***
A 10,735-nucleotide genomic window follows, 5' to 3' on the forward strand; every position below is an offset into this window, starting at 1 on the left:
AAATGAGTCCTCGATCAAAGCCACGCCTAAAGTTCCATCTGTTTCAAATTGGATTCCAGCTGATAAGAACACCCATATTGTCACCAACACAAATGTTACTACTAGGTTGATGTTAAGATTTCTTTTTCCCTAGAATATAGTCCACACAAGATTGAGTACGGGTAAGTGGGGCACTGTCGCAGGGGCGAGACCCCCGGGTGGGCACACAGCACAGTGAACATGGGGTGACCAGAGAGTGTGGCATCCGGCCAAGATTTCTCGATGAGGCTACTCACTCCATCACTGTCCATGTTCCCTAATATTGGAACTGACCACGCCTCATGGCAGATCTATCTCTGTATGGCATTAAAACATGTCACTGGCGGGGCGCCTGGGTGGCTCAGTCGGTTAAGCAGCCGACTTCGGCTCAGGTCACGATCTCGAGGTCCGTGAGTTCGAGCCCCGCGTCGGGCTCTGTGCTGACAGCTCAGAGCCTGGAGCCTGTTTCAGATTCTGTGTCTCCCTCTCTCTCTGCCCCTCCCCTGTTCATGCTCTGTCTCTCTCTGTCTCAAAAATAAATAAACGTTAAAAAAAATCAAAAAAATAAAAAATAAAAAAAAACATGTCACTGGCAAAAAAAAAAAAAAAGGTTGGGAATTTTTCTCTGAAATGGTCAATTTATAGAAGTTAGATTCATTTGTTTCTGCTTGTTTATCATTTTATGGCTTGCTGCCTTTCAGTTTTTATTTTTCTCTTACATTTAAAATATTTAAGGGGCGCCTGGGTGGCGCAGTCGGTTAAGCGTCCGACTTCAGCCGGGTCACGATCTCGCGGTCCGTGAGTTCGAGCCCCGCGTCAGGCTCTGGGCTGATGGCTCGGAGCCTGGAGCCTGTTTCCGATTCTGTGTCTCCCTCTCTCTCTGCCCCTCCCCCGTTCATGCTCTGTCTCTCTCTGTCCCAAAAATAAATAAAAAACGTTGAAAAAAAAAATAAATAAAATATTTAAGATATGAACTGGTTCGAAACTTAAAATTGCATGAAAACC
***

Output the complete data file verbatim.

A 10,735-nucleotide genomic window follows, 5' to 3' on the forward strand; every position below is an offset into this window, starting at 1 on the left:
AAATGAGTCCTCGATCAAAGCCACGCCTAAAGTTCCATCTGTTTCAAATTGGATTCCAGCTGATAAGAACACCCATATTGTCACCAACACAAATGTTACTACTAGGTTGATGTTAAGATTTCTTTTTCCCTAGAATATAGTCCACACAAGATTGAGTACGGGTAAGTGGGGCACTGTCGCAGGGGCGAGACCCCCGGGTGGGCACACAGCACAGTGAACATGGGGTGACCAGAGAGTGTGGCATCCGGCCAAGATTTCTCGATGAGGCTACTCACTCCATCACTGTCCATGTTCCCTAATATTGGAACTGACCACGCCTCATGGCAGATCTATCTCTGTATGGCATTAAAACATGTCACTGGCGGGGCGCCTGGGTGGCTCAGTCGGTTAAGCAGCCGACTTCGGCTCAGGTCACGATCTCGAGGTCCGTGAGTTCGAGCCCCGCGTCGGGCTCTGTGCTGACAGCTCAGAGCCTGGAGCCTGTTTCAGATTCTGTGTCTCCCTCTCTCTCTGCCCCTCCCCTGTTCATGCTCTGTCTCTCTCTGTCTCAAAAATAAATAAACGTTAAAAAAAATCAAAAAAATAAAAAATAAAAAAAAACATGTCACTGGCAAAAAAAAAAAAAAAGGTTGGGAATTTTTCTCTGAAATGGTCAATTTATAGAAGTTAGATTCATTTGTTTCTGCTTGTTTATCATTTTATGGCTTGCTGCCTTTCAGTTTTTATTTTTCTCTTACATTTAAAATATTTAAGGGGCGCCTGGGTGGCGCAGTCGGTTAAGCGTCCGACTTCAGCCGGGTCACGATCTCGCGGTCCGTGAGTTCGAGCCCCGCGTCAGGCTCTGGGCTGATGGCTCGGAGCCTGGAGCCTGTTTCCGATTCTGTGTCTCCCTCTCTCTCTGCCCCTCCCCCGTTCATGCTCTGTCTCTCTCTGTCCCAAAAATAAATAAAAAACGTTGAAAAAAAAAATAAATAAAATATTTAAGATATGAACTGGTTCGAAACTTAAAATTGCATGAAAACC